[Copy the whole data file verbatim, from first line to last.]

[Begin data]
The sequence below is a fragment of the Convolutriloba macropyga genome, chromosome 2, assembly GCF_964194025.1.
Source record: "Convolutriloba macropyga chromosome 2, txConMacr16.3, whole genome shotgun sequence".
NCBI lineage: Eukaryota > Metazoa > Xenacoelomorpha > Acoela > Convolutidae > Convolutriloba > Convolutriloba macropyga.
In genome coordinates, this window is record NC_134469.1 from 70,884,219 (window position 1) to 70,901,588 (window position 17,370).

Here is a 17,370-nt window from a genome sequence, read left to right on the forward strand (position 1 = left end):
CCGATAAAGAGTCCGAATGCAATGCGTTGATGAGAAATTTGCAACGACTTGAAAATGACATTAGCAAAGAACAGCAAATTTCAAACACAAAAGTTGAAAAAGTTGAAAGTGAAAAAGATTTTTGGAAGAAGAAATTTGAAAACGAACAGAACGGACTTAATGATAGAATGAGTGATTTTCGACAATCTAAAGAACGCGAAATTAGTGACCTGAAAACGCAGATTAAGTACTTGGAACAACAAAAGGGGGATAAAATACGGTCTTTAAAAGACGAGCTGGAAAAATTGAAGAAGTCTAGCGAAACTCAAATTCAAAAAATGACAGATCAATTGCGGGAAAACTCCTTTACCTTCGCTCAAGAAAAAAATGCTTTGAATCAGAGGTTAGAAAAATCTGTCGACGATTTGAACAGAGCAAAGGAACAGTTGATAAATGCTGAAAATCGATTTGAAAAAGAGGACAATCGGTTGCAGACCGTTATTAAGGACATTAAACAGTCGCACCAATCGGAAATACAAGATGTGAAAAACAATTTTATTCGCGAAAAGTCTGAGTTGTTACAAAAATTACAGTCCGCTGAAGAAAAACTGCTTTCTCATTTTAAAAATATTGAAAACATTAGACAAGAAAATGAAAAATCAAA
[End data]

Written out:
The sequence below is a fragment of the Convolutriloba macropyga genome, chromosome 2, assembly GCF_964194025.1.
Source record: "Convolutriloba macropyga chromosome 2, txConMacr16.3, whole genome shotgun sequence".
NCBI lineage: Eukaryota > Metazoa > Xenacoelomorpha > Acoela > Convolutidae > Convolutriloba > Convolutriloba macropyga.
In genome coordinates, this window is record NC_134469.1 from 70,884,219 (window position 1) to 70,901,588 (window position 17,370).

Here is a 17,370-nt window from a genome sequence, read left to right on the forward strand (position 1 = left end):
CCGATAAAGAGTCCGAATGCAATGCGTTGATGAGAAATTTGCAACGACTTGAAAATGACATTAGCAAAGAACAGCAAATTTCAAACACAAAAGTTGAAAAAGTTGAAAGTGAAAAAGATTTTTGGAAGAAGAAATTTGAAAACGAACAGAACGGACTTAATGATAGAATGAGTGATTTTCGACAATCTAAAGAACGCGAAATTAGTGACCTGAAAACGCAGATTAAGTACTTGGAACAACAAAAGGGGGATAAAATACGGTCTTTAAAAGACGAGCTGGAAAAATTGAAGAAGTCTAGCGAAACTCAAATTCAAAAAATGACAGATCAATTGCGGGAAAACTCCTTTACCTTCGCTCAAGAAAAAAATGCTTTGAATCAGAGGTTAGAAAAATCTGTCGACGATTTGAACAGAGCAAAGGAACAGTTGATAAATGCTGAAAATCGATTTGAAAAAGAGGACAATCGGTTGCAGACCGTTATTAAGGACATTAAACAGTCGCACCAATCGGAAATACAAGATGTGAAAAACAATTTTATTCGCGAAAAGTCTGAGTTGTTACAAAAATTACAGTCCGCTGAAGAAAAACTGCTTTCTCATTTTAAAAATATTGAAAACATTAGACAAGAAAATGAAAAATCAAA